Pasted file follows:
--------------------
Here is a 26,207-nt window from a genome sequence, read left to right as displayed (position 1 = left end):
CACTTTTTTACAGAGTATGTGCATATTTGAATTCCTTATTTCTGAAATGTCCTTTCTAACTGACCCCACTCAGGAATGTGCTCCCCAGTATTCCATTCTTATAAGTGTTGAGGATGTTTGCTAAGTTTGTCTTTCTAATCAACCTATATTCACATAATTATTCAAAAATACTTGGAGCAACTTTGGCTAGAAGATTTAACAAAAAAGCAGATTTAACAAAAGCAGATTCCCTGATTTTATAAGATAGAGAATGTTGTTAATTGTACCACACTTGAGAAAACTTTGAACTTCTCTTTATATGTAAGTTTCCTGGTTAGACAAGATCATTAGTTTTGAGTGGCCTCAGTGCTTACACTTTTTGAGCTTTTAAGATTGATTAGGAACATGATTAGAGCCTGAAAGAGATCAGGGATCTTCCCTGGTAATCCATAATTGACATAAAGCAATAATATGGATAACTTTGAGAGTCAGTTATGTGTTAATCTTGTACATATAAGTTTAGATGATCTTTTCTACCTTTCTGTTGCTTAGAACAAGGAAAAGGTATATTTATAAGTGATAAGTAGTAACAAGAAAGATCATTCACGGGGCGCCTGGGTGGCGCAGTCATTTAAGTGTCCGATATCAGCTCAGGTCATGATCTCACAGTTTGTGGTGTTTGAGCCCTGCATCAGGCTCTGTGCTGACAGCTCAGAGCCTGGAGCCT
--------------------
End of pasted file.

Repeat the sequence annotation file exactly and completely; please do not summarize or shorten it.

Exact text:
Here is a 26,207-nt window from a genome sequence, read left to right as displayed (position 1 = left end):
CACTTTTTTACAGAGTATGTGCATATTTGAATTCCTTATTTCTGAAATGTCCTTTCTAACTGACCCCACTCAGGAATGTGCTCCCCAGTATTCCATTCTTATAAGTGTTGAGGATGTTTGCTAAGTTTGTCTTTCTAATCAACCTATATTCACATAATTATTCAAAAATACTTGGAGCAACTTTGGCTAGAAGATTTAACAAAAAAGCAGATTTAACAAAAGCAGATTCCCTGATTTTATAAGATAGAGAATGTTGTTAATTGTACCACACTTGAGAAAACTTTGAACTTCTCTTTATATGTAAGTTTCCTGGTTAGACAAGATCATTAGTTTTGAGTGGCCTCAGTGCTTACACTTTTTGAGCTTTTAAGATTGATTAGGAACATGATTAGAGCCTGAAAGAGATCAGGGATCTTCCCTGGTAATCCATAATTGACATAAAGCAATAATATGGATAACTTTGAGAGTCAGTTATGTGTTAATCTTGTACATATAAGTTTAGATGATCTTTTCTACCTTTCTGTTGCTTAGAACAAGGAAAAGGTATATTTATAAGTGATAAGTAGTAACAAGAAAGATCATTCACGGGGCGCCTGGGTGGCGCAGTCATTTAAGTGTCCGATATCAGCTCAGGTCATGATCTCACAGTTTGTGGTGTTTGAGCCCTGCATCAGGCTCTGTGCTGACAGCTCAGAGCCTGGAGCCT